Fast Company

Smells Good

Brandweek reports "nearly 9 out of ten men who wear fragrances believe some form of reorganization at the fragrance counter would significantly help them when choosing and purchasing a fragrance."

Amen to that. Although it's not every day I'm in the market for a new fragrance, some sort of reorganization would be helpful.

More than 5 minutes in a Sephora shop leaves my nose stinging and eyes watering with scent-sory overload. If I don't find what I'm looking for in those 5 minutes or so, there will be no sale, and I return to my usual mall-based pastime, grumbling about how teenagers dress.

The report also notes "38% believe fragrances should be sorted by scent, similar to the way liquor stores organize goods into whiskeys, vodkas and rums."

What a fantastic idea. Like the placement of the bottle of Bushmills next my usual bottle of Jameson, a general categorization by each product's relative place in the "smell-o-spere" would likely result in me opening my wallet. Starting with a fragrance I know and like, I could move to the right in a muskier progression, or to the left for a somewhat lighter scent, until I find what I'm looking for and purchase it.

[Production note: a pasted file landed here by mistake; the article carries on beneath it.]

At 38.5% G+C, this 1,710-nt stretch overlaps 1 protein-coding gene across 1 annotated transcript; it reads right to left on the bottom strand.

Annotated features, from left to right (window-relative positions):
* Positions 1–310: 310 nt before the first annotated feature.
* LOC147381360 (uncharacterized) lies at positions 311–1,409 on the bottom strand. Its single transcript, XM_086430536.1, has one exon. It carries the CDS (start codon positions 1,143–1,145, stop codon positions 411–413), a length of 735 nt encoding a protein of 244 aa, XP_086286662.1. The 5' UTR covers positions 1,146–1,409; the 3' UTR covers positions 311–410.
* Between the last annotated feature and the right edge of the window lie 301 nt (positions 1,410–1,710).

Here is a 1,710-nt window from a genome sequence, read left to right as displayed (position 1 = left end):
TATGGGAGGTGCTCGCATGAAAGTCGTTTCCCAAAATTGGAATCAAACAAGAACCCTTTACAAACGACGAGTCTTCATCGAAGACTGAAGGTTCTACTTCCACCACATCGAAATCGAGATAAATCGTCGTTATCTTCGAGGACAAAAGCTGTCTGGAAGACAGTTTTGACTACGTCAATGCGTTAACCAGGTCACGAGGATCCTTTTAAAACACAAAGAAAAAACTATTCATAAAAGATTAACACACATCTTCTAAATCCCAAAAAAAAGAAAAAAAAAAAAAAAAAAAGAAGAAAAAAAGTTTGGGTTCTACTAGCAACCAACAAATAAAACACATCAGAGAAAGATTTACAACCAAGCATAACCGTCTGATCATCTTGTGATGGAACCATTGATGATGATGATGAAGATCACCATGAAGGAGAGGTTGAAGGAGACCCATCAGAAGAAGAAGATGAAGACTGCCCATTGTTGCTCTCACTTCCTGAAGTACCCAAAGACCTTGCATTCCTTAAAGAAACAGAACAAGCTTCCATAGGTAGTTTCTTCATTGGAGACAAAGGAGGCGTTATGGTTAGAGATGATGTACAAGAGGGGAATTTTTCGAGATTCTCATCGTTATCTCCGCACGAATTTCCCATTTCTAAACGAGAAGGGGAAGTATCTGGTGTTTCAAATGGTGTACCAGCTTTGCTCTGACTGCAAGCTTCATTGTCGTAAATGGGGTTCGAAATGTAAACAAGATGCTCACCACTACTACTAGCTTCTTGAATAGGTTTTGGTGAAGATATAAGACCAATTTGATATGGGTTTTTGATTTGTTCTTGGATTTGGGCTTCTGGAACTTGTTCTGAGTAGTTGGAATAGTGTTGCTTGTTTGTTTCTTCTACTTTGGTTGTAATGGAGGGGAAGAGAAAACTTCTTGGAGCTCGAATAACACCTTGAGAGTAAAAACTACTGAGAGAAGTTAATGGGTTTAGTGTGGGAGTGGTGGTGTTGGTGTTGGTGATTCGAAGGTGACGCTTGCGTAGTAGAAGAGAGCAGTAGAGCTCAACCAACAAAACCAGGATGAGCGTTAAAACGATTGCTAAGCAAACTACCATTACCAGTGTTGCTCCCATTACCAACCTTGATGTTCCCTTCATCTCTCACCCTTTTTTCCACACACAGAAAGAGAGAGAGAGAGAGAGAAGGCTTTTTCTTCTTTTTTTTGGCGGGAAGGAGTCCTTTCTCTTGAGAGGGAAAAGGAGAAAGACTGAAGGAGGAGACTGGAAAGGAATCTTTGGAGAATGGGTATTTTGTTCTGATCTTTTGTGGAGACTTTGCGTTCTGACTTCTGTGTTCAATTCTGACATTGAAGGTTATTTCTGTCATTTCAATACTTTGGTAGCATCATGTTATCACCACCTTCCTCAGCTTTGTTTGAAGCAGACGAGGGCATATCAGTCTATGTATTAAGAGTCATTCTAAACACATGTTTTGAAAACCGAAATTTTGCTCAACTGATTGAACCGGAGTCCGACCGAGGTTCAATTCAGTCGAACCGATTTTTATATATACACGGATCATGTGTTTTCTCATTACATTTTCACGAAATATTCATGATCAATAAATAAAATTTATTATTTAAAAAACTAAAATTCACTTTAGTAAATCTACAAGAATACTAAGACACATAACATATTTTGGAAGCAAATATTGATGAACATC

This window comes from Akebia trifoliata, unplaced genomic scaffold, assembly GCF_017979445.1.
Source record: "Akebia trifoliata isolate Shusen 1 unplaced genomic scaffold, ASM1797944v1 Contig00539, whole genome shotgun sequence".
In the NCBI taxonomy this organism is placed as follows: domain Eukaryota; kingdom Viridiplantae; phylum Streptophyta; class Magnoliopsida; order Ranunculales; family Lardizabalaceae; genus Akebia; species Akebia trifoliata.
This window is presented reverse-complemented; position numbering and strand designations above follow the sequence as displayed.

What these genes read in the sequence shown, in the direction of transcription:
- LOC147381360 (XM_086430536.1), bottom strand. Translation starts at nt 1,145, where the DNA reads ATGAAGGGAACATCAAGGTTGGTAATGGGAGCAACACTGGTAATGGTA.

Back in 2001, we featured trendsetter Hilary Billings, who has made a career out of forging "lifestyle brands" by thinking along these lines at Pottery Barn, W Hotels, and RedEnvelope. Not coincidentally, I've been a customer of all three companies in the last year.

What are some other organizations that could benefit simply by reorganizing their products?

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